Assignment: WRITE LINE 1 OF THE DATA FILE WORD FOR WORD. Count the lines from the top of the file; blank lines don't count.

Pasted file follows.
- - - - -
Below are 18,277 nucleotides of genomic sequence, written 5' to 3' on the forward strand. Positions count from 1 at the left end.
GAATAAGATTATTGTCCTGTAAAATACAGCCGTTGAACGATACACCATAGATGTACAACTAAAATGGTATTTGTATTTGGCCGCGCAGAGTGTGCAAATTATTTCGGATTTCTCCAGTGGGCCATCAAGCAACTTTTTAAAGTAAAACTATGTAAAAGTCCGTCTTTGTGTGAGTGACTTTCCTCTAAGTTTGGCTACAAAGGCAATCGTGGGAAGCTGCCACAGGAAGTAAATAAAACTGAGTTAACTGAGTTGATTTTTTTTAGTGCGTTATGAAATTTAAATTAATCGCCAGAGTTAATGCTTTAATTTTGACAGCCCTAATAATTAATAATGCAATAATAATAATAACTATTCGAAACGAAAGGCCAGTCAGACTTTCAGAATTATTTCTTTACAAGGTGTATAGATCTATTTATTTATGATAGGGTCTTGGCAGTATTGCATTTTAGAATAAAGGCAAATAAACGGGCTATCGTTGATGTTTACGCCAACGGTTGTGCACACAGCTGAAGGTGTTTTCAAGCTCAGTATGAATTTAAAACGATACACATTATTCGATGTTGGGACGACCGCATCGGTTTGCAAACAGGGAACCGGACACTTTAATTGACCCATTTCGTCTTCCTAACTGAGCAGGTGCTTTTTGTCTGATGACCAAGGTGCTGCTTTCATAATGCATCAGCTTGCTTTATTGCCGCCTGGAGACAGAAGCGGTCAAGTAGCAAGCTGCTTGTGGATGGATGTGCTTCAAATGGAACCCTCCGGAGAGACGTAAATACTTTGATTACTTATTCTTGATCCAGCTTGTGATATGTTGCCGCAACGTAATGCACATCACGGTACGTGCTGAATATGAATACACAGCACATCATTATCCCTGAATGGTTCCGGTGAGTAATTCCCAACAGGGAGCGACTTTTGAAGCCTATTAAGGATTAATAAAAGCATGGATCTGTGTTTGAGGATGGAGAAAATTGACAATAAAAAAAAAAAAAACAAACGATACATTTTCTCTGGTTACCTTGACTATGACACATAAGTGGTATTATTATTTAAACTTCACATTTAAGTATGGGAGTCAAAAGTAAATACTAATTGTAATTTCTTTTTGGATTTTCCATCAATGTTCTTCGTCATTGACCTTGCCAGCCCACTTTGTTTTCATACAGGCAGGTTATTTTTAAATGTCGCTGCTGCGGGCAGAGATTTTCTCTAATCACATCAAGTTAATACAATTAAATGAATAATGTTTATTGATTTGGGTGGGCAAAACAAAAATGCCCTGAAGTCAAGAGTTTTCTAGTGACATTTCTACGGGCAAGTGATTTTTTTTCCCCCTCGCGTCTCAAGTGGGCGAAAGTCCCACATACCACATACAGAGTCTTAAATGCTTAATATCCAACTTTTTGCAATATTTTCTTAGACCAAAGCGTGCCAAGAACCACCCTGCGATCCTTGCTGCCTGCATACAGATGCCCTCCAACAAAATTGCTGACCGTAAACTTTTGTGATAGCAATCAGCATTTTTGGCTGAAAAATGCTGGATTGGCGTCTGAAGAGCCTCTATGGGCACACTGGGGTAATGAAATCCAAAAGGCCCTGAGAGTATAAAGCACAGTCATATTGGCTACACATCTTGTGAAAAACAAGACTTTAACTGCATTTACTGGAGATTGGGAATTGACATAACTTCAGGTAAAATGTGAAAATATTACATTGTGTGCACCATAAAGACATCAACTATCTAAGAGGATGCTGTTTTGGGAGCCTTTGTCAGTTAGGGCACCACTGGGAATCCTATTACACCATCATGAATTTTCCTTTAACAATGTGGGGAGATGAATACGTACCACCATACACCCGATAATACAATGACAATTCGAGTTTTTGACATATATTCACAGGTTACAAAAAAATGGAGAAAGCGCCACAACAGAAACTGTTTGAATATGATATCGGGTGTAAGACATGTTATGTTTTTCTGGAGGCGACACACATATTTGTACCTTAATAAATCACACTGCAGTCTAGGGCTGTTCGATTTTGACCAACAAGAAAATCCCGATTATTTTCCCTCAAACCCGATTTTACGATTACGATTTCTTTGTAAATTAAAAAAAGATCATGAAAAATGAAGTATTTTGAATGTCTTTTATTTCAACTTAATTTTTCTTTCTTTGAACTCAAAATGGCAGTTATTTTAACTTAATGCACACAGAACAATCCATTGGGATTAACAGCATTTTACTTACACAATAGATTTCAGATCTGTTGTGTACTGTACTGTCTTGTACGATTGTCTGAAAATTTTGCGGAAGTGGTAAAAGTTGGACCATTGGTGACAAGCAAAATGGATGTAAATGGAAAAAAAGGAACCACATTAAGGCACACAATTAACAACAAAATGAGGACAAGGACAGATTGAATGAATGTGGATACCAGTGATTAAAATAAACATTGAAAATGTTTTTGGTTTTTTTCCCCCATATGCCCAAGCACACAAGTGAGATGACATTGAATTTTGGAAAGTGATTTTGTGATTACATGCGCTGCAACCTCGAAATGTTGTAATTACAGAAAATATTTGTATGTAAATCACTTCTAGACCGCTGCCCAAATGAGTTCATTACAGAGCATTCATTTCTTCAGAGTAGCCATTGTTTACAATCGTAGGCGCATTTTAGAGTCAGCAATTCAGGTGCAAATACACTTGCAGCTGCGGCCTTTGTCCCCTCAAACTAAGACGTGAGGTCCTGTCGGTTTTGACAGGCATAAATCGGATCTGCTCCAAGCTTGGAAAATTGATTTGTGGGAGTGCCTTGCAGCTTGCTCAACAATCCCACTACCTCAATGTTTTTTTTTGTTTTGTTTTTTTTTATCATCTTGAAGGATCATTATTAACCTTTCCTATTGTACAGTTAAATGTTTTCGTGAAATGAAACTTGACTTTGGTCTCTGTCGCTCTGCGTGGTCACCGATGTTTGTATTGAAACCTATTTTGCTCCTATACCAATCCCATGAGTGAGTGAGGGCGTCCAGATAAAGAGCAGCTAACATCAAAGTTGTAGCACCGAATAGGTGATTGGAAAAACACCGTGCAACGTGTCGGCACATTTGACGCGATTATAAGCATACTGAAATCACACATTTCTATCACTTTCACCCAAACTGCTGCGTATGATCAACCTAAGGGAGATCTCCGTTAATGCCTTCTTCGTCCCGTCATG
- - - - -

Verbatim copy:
Below are 18,277 nucleotides of genomic sequence, written 5' to 3' on the forward strand. Positions count from 1 at the left end.